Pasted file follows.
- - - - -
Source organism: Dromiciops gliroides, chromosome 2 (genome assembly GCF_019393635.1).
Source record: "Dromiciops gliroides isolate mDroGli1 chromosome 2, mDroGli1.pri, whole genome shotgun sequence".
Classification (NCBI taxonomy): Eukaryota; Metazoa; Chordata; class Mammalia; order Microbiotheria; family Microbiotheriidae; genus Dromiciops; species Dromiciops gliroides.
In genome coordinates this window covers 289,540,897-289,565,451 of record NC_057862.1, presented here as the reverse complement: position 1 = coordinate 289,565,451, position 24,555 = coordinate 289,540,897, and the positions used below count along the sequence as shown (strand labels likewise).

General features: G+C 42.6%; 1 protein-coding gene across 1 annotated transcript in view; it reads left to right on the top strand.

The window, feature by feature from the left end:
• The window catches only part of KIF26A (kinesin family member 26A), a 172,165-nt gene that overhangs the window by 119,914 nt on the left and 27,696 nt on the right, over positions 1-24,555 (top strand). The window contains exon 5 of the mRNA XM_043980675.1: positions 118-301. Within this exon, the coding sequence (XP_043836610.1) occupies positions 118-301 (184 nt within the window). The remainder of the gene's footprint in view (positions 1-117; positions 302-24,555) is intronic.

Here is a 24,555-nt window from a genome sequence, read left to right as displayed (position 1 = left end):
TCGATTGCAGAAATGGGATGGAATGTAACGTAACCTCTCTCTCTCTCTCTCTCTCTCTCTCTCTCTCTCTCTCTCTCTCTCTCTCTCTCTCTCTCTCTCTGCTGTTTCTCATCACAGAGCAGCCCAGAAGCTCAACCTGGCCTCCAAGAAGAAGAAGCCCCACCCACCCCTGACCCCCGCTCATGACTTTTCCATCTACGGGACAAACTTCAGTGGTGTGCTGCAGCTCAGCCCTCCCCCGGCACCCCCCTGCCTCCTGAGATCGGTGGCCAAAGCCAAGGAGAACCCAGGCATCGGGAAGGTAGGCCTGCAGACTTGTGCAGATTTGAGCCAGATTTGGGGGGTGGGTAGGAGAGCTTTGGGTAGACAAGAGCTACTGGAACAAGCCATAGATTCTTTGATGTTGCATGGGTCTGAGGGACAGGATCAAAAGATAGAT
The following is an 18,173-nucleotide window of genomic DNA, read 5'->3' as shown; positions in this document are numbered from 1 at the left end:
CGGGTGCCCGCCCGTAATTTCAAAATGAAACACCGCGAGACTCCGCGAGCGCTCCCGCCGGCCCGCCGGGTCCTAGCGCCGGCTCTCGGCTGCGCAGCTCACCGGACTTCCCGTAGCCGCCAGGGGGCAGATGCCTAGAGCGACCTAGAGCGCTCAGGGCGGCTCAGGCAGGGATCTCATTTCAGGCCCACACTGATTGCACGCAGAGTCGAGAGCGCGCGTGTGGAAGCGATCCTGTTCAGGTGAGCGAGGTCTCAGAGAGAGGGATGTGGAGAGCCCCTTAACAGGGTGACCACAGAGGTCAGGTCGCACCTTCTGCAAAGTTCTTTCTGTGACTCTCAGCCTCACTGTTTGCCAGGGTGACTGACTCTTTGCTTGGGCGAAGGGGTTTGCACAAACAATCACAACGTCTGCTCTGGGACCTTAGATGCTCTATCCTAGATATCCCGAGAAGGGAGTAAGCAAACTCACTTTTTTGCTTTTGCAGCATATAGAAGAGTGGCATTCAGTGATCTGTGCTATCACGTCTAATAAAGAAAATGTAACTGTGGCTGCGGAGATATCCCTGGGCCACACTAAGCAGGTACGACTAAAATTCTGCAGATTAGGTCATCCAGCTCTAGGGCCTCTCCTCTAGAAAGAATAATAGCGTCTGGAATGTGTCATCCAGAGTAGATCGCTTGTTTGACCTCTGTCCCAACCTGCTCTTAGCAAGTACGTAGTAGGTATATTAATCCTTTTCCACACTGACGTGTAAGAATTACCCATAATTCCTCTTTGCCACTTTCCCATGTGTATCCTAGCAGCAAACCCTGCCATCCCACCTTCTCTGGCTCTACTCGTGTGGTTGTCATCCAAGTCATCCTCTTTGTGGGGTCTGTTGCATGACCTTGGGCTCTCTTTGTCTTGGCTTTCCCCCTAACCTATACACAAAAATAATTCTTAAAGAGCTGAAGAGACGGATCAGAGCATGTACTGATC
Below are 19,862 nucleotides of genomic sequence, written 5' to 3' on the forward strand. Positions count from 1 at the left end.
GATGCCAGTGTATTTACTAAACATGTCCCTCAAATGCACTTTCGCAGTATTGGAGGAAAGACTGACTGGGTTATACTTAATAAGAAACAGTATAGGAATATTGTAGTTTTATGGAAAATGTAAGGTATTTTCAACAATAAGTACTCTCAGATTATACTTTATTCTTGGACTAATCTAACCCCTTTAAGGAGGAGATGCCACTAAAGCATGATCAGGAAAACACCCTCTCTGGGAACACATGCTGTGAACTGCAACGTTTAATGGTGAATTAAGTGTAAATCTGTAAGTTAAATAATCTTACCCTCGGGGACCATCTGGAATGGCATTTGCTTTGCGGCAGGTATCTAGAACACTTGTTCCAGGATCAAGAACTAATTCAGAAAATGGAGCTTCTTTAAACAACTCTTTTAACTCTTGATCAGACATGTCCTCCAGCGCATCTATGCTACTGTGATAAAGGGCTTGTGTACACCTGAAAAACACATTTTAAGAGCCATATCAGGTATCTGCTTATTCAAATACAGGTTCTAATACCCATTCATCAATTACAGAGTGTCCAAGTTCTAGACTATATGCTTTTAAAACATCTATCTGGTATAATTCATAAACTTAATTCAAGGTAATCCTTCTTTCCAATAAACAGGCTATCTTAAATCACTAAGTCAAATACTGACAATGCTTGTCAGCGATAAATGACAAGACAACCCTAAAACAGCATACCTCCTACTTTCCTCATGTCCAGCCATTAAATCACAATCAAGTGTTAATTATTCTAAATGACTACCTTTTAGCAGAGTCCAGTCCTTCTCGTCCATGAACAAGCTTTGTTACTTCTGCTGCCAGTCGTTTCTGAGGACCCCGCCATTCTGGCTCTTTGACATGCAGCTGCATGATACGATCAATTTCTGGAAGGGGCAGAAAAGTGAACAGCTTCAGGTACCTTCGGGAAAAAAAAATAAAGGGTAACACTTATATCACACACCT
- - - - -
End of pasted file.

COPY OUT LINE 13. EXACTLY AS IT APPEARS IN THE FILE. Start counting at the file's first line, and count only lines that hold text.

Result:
GATGCCAGTGTATTTACTAAACATGTCCCTCAAATGCACTTTCGCAGTATTGGAGGAAAGACTGACTGGGTTATACTTAATAAGAAACAGTATAGGAATATTGTAGTTTTATGGAAAATGTAAGGTATTTTCAACAATAAGTACTCTCAGATTATACTTTATTCTTGGACTAATCTAACCCCTTTAAGGAGGAGATGCCACTAAAGCATGATCAGGAAAACACCCTCTCTGGGAACACATGCTGTGAACTGCAACGTTTAATGGTGAATTAAGTGTAAATCTGTAAGTTAAATAATCTTACCCTCGGGGACCATCTGGAATGGCATTTGCTTTGCGGCAGGTATCTAGAACACTTGTTCCAGGATCAAGAACTAATTCAGAAAATGGAGCTTCTTTAAACAACTCTTTTAACTCTTGATCAGACATGTCCTCCAGCGCATCTATGCTACTGTGATAAAGGGCTTGTGTACACCTGAAAAACACATTTTAAGAGCCATATCAGGTATCTGCTTATTCAAATACAGGTTCTAATACCCATTCATCAATTACAGAGTGTCCAAGTTCTAGACTATATGCTTTTAAAACATCTATCTGGTATAATTCATAAACTTAATTCAAGGTAATCCTTCTTTCCAATAAACAGGCTATCTTAAATCACTAAGTCAAATACTGACAATGCTTGTCAGCGATAAATGACAAGACAACCCTAAAACAGCATACCTCCTACTTTCCTCATGTCCAGCCATTAAATCACAATCAAGTGTTAATTATTCTAAATGACTACCTTTTAGCAGAGTCCAGTCCTTCTCGTCCATGAACAAGCTTTGTTACTTCTGCTGCCAGTCGTTTCTGAGGACCCCGCCATTCTGGCTCTTTGACATGCAGCTGCATGATACGATCAATTTCTGGAAGGGGCAGAAAAGTGAACAGCTTCAGGTACCTTCGGGAAAAAAAAATAAAGGGTAACACTTATATCACACACCT